3L Publishing's graphic artist Erin Molina used to say that to me. Over the years if there is one thing I've learned in publishing where you're dealing with deadlines is "don't bake the cake before it comes out of the oven." What does that really mean? Worrying, panicking and generally having heart failure over something that hasn't even happened is a true waste of perfectly good energy. The point is that whatever you're worrying or fretting over may never even happen -- and look at all the energy you expended in something that didn't come to fruition. As a project manager, the key tactic I've learned is to stay cool, use your head (know your stuff), problem solve, and then fix whatever is going on. A few useful tips for managers:
Always get out ahead of the problem--this means if you see something brewing or you suspect something could happen, just take measures to ensure it either doesn't happen or make a preemptive strike so it never happens. The advantage of working with clients is understanding human behavior and reactions to certain situations. If you have wonderful foresight, use it, and get out ahead of any potential problem so it never becomes a situation.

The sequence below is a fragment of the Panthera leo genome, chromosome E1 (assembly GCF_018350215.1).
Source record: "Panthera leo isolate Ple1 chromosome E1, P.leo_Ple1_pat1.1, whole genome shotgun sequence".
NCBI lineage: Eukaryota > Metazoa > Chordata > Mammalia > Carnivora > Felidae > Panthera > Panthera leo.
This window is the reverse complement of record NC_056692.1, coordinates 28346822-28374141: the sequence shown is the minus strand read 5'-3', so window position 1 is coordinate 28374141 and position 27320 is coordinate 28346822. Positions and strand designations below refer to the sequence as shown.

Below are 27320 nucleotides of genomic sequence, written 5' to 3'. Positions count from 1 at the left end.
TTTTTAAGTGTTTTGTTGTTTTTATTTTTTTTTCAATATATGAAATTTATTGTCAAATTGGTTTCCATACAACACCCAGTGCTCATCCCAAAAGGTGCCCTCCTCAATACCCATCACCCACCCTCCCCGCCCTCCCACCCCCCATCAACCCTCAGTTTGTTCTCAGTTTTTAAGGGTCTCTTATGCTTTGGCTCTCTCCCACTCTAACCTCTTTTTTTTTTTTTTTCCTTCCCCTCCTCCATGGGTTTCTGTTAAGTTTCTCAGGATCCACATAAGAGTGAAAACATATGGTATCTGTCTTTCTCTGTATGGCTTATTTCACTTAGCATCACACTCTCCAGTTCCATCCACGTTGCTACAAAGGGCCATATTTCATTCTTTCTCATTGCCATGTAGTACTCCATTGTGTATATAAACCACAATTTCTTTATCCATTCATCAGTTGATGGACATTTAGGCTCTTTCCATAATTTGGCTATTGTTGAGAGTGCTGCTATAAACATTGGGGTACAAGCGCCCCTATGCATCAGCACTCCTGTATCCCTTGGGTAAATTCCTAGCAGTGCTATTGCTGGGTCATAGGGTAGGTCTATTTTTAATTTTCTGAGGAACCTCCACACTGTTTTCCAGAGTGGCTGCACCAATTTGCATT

Calm, cool and proactive NOT reactive--if something comes up, calmly, cooly and professionally look at the situation. Analyze what can be done and then do it. Sometimes, though, nothing can be done. After all you cannot change a time of day; you cannot make someone answer an email or phone call; and you cannot magically provide an instant answer. And when that is the case, know when you can do those things and that is the answer. Be proactive not reactive means not letting your head spin and lighting fires when it's unnecessary. A proactive manager is the kind of manager I like working with, but a reactive manager or underling is not a blessing. Reactions don't produce positive results. Reactions also often create tensions and confrontations where none were required.
Where's there is no fire there was no flame--and finally we'll call this one "pot stirring and worrying." Sometimes I've worked with people over the years who stir up worry and drama where there is none. When a project hums along let it hum. You don't need to go and double-check a perfectly well oiled engine. Chances are all that checking might spill your coffee on the engine and ruin the hum. In other words, needless and useless checking and rechecking often inadvertently opens the hood so something can spill where it might not have spilled at all.
Finally keep it professional and check your emotions--never ever take a management situation and make it personal between people. You may think you would like to call Bob out and find every expletive you can find to hurl at him, but keep a cool head and manage your emotions. It's easy to do if you apply a simple formula: stick to the facts. I remember one time a dear friend of mine decided he couldn't stand his demeaning boss anymore. Instead of sticking to the facts, my friend chose to get emotional and tell the guy off. Well, friends that was poor decision. Bottom line is the guy was "the boss," and the boss hires and fires. Where do you suppose my friend ended up?